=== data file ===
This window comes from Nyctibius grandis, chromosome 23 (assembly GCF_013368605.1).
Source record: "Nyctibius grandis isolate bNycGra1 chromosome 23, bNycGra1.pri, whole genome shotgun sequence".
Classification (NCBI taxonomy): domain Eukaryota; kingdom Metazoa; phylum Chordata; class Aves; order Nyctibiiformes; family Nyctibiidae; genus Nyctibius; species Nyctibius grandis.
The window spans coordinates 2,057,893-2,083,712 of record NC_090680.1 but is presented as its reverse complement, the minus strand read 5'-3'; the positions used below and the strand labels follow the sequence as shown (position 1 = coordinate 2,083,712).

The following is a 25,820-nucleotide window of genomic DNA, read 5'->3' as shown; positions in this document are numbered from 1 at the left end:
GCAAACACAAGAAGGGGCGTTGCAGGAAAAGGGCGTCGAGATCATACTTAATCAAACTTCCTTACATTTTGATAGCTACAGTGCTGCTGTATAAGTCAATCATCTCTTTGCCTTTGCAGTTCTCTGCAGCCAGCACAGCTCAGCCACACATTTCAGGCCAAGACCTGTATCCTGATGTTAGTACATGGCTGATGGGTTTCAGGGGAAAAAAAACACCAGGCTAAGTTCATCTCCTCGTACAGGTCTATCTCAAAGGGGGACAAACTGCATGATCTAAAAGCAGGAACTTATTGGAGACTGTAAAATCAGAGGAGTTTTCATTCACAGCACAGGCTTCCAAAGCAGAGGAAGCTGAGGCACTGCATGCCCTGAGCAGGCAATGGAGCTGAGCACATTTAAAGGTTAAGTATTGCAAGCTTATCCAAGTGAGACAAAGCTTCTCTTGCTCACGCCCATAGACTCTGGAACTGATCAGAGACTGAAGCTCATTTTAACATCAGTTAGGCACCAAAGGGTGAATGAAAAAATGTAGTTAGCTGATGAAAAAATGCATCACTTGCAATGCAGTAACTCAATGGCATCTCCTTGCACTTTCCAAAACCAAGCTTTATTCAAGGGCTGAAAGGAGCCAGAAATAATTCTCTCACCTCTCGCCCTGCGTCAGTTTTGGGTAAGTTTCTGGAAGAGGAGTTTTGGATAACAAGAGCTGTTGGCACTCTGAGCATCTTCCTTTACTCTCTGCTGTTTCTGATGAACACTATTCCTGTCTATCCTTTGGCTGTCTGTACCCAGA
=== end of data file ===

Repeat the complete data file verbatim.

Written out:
This window comes from Nyctibius grandis, chromosome 23 (assembly GCF_013368605.1).
Source record: "Nyctibius grandis isolate bNycGra1 chromosome 23, bNycGra1.pri, whole genome shotgun sequence".
Classification (NCBI taxonomy): domain Eukaryota; kingdom Metazoa; phylum Chordata; class Aves; order Nyctibiiformes; family Nyctibiidae; genus Nyctibius; species Nyctibius grandis.
The window spans coordinates 2,057,893-2,083,712 of record NC_090680.1 but is presented as its reverse complement, the minus strand read 5'-3'; the positions used below and the strand labels follow the sequence as shown (position 1 = coordinate 2,083,712).

The following is a 25,820-nucleotide window of genomic DNA, read 5'->3' as shown; positions in this document are numbered from 1 at the left end:
GCAAACACAAGAAGGGGCGTTGCAGGAAAAGGGCGTCGAGATCATACTTAATCAAACTTCCTTACATTTTGATAGCTACAGTGCTGCTGTATAAGTCAATCATCTCTTTGCCTTTGCAGTTCTCTGCAGCCAGCACAGCTCAGCCACACATTTCAGGCCAAGACCTGTATCCTGATGTTAGTACATGGCTGATGGGTTTCAGGGGAAAAAAAACACCAGGCTAAGTTCATCTCCTCGTACAGGTCTATCTCAAAGGGGGACAAACTGCATGATCTAAAAGCAGGAACTTATTGGAGACTGTAAAATCAGAGGAGTTTTCATTCACAGCACAGGCTTCCAAAGCAGAGGAAGCTGAGGCACTGCATGCCCTGAGCAGGCAATGGAGCTGAGCACATTTAAAGGTTAAGTATTGCAAGCTTATCCAAGTGAGACAAAGCTTCTCTTGCTCACGCCCATAGACTCTGGAACTGATCAGAGACTGAAGCTCATTTTAACATCAGTTAGGCACCAAAGGGTGAATGAAAAAATGTAGTTAGCTGATGAAAAAATGCATCACTTGCAATGCAGTAACTCAATGGCATCTCCTTGCACTTTCCAAAACCAAGCTTTATTCAAGGGCTGAAAGGAGCCAGAAATAATTCTCTCACCTCTCGCCCTGCGTCAGTTTTGGGTAAGTTTCTGGAAGAGGAGTTTTGGATAACAAGAGCTGTTGGCACTCTGAGCATCTTCCTTTACTCTCTGCTGTTTCTGATGAACACTATTCCTGTCTATCCTTTGGCTGTCTGTACCCAGA